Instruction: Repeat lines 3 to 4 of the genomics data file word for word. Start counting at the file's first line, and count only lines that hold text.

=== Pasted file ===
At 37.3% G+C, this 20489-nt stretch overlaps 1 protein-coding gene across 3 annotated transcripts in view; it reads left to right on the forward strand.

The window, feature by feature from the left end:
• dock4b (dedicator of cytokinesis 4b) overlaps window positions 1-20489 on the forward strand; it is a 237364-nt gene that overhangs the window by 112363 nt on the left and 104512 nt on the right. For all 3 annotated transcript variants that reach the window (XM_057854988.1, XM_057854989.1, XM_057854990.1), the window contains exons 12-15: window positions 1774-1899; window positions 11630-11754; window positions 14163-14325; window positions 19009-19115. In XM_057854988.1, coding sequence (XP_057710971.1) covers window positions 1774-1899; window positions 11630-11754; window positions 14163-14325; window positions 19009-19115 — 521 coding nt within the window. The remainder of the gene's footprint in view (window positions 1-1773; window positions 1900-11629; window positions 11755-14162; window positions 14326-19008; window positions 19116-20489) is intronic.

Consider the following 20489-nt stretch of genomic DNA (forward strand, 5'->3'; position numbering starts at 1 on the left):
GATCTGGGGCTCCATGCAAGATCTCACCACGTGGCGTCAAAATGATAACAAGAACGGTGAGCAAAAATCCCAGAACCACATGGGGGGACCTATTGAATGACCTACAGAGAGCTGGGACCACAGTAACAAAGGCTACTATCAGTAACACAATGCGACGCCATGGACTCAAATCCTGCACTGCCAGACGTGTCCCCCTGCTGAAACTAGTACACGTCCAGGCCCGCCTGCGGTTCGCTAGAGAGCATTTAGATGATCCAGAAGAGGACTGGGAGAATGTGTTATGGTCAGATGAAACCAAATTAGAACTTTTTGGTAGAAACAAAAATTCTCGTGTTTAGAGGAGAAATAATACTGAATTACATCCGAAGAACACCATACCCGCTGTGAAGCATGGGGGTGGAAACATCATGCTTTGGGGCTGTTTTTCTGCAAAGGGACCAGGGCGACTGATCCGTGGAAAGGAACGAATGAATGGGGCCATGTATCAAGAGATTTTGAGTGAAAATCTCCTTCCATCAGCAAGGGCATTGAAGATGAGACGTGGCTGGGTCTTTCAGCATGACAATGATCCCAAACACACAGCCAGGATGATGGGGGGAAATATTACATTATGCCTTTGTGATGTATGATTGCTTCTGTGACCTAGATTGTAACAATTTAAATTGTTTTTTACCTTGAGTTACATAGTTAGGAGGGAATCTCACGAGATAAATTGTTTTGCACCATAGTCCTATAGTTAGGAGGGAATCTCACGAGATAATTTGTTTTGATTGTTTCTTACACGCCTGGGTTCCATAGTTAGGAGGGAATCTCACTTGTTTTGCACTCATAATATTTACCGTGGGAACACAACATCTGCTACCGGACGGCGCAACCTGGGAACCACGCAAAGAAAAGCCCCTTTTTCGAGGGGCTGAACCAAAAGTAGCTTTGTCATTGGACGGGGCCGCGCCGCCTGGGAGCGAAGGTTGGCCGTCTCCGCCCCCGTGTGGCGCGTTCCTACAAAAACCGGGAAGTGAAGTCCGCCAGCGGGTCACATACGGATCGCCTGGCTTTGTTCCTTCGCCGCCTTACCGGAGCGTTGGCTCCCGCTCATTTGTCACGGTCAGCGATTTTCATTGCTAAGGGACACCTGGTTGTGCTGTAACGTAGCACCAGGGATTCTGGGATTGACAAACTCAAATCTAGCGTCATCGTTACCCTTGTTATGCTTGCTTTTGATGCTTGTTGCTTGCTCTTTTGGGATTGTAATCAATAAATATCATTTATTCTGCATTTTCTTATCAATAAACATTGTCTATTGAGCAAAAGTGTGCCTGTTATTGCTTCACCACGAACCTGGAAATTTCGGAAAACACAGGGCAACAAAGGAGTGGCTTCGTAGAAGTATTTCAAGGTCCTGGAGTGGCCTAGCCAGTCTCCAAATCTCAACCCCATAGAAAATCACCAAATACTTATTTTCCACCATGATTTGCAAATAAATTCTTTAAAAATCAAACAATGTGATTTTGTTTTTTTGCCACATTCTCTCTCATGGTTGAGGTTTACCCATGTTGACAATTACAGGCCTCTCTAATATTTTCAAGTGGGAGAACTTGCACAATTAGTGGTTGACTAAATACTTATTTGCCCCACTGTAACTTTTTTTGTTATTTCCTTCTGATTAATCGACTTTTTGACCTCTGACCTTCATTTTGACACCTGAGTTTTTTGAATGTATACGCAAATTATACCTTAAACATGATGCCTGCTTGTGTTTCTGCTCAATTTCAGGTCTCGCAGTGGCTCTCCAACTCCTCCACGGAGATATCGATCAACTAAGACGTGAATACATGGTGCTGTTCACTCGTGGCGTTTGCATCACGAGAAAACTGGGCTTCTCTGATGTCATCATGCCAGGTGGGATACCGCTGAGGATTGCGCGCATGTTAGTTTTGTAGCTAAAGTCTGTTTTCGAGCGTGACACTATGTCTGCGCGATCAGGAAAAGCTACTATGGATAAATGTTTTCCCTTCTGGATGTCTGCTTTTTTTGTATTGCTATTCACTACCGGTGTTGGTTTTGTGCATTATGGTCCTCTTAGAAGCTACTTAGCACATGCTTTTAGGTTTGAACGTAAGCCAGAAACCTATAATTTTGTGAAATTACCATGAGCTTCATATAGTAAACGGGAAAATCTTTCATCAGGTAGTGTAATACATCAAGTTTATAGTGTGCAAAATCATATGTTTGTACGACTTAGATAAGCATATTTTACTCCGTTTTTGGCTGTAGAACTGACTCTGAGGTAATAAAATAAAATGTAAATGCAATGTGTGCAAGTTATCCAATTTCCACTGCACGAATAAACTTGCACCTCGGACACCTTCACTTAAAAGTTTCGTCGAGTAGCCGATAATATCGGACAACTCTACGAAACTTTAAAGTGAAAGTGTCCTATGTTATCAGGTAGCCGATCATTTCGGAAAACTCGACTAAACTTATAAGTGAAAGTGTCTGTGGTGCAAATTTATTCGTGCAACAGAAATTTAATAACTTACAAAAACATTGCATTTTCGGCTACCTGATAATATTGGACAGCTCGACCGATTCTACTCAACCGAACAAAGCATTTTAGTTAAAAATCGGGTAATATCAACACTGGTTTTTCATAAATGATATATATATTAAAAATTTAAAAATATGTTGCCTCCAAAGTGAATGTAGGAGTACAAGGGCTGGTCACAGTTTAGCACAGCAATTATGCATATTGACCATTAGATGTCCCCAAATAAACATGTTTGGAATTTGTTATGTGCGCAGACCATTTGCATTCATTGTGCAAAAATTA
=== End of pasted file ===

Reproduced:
• dock4b (dedicator of cytokinesis 4b) overlaps window positions 1-20489 on the forward strand; it is a 237364-nt gene that overhangs the window by 112363 nt on the left and 104512 nt on the right. For all 3 annotated transcript variants that reach the window (XM_057854988.1, XM_057854989.1, XM_057854990.1), the window contains exons 12-15: window positions 1774-1899; window positions 11630-11754; window positions 14163-14325; window positions 19009-19115. In XM_057854988.1, coding sequence (XP_057710971.1) covers window positions 1774-1899; window positions 11630-11754; window positions 14163-14325; window positions 19009-19115 — 521 coding nt within the window. The remainder of the gene's footprint in view (window positions 1-1773; window positions 1900-11629; window positions 11755-14162; window positions 14326-19008; window positions 19116-20489) is intronic.

Consider the following 20489-nt stretch of genomic DNA (forward strand, 5'->3'; position numbering starts at 1 on the left):